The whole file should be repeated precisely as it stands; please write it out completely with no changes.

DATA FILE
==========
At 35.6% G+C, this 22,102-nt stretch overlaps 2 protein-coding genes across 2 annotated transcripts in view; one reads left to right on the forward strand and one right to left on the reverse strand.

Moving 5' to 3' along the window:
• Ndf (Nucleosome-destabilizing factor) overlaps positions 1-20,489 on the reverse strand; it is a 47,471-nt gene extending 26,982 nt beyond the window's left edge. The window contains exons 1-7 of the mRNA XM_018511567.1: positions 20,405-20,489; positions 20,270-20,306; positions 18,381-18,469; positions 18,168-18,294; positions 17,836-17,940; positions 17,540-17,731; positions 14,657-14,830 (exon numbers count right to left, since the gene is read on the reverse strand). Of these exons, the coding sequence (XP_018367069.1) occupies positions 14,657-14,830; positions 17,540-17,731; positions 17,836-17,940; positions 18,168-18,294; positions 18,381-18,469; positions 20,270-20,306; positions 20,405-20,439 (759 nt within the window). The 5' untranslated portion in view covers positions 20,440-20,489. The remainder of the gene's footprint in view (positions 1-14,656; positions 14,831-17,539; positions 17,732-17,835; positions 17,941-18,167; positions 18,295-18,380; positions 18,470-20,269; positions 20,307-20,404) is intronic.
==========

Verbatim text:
At 35.6% G+C, this 22,102-nt stretch overlaps 2 protein-coding genes across 2 annotated transcripts in view; one reads left to right on the forward strand and one right to left on the reverse strand.

Moving 5' to 3' along the window:
• Ndf (Nucleosome-destabilizing factor) overlaps positions 1-20,489 on the reverse strand; it is a 47,471-nt gene extending 26,982 nt beyond the window's left edge. The window contains exons 1-7 of the mRNA XM_018511567.1: positions 20,405-20,489; positions 20,270-20,306; positions 18,381-18,469; positions 18,168-18,294; positions 17,836-17,940; positions 17,540-17,731; positions 14,657-14,830 (exon numbers count right to left, since the gene is read on the reverse strand). Of these exons, the coding sequence (XP_018367069.1) occupies positions 14,657-14,830; positions 17,540-17,731; positions 17,836-17,940; positions 18,168-18,294; positions 18,381-18,469; positions 20,270-20,306; positions 20,405-20,439 (759 nt within the window). The 5' untranslated portion in view covers positions 20,440-20,489. The remainder of the gene's footprint in view (positions 1-14,656; positions 14,831-17,539; positions 17,732-17,835; positions 17,941-18,167; positions 18,295-18,380; positions 18,470-20,269; positions 20,307-20,404) is intronic.